The many hand-to-hand combat scenes are choreographed like violent ballets and superbly edited, with Bud’s raid on a home literally infested with vampires a particular highlight as he and his crew contend with multiple nasties who can only be stopped by a very precise decapitation.
There is a strange beauty to these scenes of close-quarters battle and dismemberment, the apparent chaos we see being the result of a lot of intricate live-action stunt work complemented by some stellar visual effects.
Also beautiful to the eyes of any action movie fan is the film’s centrepiece vehicle chase, which is fabulously mounted and features some truly marvellous editing and photography, the eye-popping drone work being even better than what we saw in Michael Bay’s Ambulance.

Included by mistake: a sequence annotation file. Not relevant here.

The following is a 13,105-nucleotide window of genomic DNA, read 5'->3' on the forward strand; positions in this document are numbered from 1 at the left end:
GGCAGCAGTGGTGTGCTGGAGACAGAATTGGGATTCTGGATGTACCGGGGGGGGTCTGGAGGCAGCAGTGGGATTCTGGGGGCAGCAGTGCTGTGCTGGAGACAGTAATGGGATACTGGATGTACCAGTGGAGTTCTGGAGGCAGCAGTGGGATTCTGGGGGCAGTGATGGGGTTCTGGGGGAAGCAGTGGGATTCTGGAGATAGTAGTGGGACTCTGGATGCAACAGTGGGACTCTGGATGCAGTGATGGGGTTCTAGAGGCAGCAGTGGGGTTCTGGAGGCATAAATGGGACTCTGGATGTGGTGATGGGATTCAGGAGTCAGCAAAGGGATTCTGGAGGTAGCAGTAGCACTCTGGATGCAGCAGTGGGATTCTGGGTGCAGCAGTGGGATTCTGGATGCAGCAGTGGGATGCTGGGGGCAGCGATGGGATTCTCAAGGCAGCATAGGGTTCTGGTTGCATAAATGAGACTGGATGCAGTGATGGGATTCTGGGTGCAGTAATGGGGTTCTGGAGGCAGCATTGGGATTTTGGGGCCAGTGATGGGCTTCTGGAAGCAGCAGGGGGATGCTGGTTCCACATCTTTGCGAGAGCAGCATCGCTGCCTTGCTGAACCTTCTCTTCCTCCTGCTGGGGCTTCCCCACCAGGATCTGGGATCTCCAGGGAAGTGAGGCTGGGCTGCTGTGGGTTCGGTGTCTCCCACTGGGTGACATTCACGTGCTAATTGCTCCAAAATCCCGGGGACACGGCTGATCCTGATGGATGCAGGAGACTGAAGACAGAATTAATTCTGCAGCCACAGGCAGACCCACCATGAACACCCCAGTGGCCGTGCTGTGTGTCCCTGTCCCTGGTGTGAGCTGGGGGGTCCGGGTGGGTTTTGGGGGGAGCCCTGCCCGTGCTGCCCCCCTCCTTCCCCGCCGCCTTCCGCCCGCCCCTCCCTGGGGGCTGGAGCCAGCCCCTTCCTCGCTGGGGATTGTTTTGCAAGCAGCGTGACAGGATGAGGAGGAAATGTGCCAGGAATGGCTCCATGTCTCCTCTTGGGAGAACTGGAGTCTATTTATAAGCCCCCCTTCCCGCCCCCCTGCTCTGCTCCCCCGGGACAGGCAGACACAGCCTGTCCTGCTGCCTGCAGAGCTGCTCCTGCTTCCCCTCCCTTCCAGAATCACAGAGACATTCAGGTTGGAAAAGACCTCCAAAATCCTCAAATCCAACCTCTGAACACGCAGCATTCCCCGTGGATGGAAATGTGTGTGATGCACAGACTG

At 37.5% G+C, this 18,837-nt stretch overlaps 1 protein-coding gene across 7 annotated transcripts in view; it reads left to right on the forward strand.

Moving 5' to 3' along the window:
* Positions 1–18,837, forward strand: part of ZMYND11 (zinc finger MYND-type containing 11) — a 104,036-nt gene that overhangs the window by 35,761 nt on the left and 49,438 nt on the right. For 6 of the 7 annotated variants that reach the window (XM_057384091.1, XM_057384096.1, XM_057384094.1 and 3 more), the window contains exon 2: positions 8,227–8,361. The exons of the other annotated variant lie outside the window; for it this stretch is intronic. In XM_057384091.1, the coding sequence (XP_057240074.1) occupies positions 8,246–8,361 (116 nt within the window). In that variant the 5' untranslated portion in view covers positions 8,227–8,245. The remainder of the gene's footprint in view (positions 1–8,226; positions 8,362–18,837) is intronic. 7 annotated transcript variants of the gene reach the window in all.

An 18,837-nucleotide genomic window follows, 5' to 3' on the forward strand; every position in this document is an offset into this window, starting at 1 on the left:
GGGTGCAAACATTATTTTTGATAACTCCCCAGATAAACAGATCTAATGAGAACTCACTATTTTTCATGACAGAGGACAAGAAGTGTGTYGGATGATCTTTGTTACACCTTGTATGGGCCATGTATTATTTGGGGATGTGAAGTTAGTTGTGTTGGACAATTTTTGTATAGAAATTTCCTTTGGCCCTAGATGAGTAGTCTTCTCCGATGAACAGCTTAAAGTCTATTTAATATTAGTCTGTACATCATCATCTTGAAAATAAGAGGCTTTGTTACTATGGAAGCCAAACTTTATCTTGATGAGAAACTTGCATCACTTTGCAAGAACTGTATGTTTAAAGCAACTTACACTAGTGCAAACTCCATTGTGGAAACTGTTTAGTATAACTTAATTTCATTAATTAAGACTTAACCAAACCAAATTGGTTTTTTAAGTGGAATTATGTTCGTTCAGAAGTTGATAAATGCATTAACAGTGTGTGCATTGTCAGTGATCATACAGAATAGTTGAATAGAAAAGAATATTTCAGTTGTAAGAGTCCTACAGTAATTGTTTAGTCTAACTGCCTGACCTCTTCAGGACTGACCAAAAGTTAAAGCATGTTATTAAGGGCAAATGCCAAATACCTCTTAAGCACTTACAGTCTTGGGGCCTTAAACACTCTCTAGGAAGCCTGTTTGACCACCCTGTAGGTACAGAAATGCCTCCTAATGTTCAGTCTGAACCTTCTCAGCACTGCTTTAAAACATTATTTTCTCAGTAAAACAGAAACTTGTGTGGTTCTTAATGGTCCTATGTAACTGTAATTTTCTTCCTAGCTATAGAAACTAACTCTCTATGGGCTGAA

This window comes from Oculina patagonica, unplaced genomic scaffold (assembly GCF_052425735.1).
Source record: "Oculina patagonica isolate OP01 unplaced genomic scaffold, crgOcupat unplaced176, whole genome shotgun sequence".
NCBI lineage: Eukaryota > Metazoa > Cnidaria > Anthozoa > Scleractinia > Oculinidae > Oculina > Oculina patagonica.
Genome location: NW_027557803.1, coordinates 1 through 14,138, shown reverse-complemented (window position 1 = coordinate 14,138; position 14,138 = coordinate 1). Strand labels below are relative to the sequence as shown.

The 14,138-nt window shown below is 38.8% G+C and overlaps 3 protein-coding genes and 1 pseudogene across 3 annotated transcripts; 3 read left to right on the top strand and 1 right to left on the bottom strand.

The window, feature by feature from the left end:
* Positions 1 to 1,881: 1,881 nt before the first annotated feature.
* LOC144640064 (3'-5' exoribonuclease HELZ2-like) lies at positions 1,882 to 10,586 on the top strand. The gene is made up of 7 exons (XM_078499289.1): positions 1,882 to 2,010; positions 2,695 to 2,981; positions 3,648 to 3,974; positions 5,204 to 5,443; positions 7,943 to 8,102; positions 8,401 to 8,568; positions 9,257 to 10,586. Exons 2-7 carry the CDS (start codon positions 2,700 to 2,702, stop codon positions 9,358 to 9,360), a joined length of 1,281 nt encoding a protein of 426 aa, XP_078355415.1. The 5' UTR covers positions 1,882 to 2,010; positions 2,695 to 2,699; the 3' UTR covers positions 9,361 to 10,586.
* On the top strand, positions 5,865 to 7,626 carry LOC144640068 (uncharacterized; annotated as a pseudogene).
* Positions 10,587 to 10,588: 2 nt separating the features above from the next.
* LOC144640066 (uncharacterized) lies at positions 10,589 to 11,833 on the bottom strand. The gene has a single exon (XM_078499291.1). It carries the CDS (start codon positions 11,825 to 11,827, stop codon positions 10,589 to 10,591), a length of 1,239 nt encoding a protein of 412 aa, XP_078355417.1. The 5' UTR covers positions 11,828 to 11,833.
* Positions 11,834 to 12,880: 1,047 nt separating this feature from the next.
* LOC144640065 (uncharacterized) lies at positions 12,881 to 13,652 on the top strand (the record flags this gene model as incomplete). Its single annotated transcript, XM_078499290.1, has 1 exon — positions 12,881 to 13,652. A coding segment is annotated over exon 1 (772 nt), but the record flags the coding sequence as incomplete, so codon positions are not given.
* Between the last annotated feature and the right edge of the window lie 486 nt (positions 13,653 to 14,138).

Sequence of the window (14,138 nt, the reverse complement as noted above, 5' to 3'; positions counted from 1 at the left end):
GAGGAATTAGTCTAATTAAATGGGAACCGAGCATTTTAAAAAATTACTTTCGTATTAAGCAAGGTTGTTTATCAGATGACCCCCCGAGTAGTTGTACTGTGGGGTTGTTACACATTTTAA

As Ned’s nerdish, gun-hating, wholly reluctant assistant Franco owns a lot of the film over Foxx, proving both physically funny and when spouting reams of vampire union regulations or protesting how much he hates all this violence. Snoop is cool as the gun-loving best pal.
We’ve had vampires coming out our ears over the past few years – actually, the past few decades – so it’s sweet that what could otherwise have been a forgettable slice of stream fodder Day Shift shapes up as a fun and meaty movie meal.